The bank topped analysts’ forecasts in its first earnings report since its phony accounts scandal, but the firm revealed that its consumer business may be taking a hit.

“There was clearly something wrong, and we will make the necessary changes to fix it,” Wells Fargo’s new CEO Tim Sloan pledges.

The scandal served as a reminder of how far banks have to go yet to recover the public trust they lost after the 2008 financial crisis.

Wells Fargo share prices rose after CEO John Stumpf stepped down, putting the stock on pace to rise above $46 a share in Thursday’s session.

Wells Fargo’s board “should’ve started this investigation years ago, certainly months ago,” management expert Jeffrey Sonnenfeld tells CNBC.

The good news for banks is that most people have more faith in them than in Congress and the media. The bad news is that’s still not very good.

A war of words has escalated between the supporters and detractors of troubled German lender Deutsche Bank.

A bailout of Deutsche Bank won’t happen for political reasons, according to risk consultancy Eurasia Group.

Deutsche Bank Chief Executive John Cryan on Friday moved to reassure staff after shares in Germany’s largest lender hit an historic low amid.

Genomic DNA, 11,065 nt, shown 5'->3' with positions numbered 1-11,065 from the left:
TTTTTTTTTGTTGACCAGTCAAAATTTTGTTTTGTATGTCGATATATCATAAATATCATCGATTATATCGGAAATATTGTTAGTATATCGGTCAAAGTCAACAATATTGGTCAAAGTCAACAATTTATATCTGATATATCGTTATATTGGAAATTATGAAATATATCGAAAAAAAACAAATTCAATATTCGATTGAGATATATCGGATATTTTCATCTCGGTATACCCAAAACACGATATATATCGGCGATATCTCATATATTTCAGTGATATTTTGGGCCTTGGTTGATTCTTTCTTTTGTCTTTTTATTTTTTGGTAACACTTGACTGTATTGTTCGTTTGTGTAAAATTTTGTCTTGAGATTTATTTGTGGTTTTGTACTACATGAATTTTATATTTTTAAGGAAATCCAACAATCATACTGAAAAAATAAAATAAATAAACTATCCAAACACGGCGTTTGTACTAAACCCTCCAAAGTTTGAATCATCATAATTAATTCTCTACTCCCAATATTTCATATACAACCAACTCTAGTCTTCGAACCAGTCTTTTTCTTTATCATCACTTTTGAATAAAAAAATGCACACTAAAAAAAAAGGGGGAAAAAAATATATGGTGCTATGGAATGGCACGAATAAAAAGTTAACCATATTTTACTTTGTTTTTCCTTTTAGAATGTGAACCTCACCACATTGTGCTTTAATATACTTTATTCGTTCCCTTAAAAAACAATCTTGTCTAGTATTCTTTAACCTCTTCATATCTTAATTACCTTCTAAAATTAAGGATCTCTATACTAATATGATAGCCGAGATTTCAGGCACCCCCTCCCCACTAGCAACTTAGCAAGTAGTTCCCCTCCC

Only a substantial intervention by the German government can stop the collapse of the country’s largest lender, according to one analyst.

The independent directors on Wells Fargo’s board announced that it is launching a probe of the bank’s retail banking sales practices.

“I am recommending financials in general. I would just say buy ’em all and it’ll work its way out in the wash,” CIO Jack Ablin tells CNBC.

Federal Reserve Governor Daniel Tarullo announced that future stress tests will be geared toward demanding even higher cash buffers for big banks.

Wells Fargo CEO John Stumpf deflected repeated questions about whether pay clawbacks were coming.

Like Wells Fargo CEO John Stumpf, the Vanguard founder learned the hard way that the best method of handling a mistake is to admit it.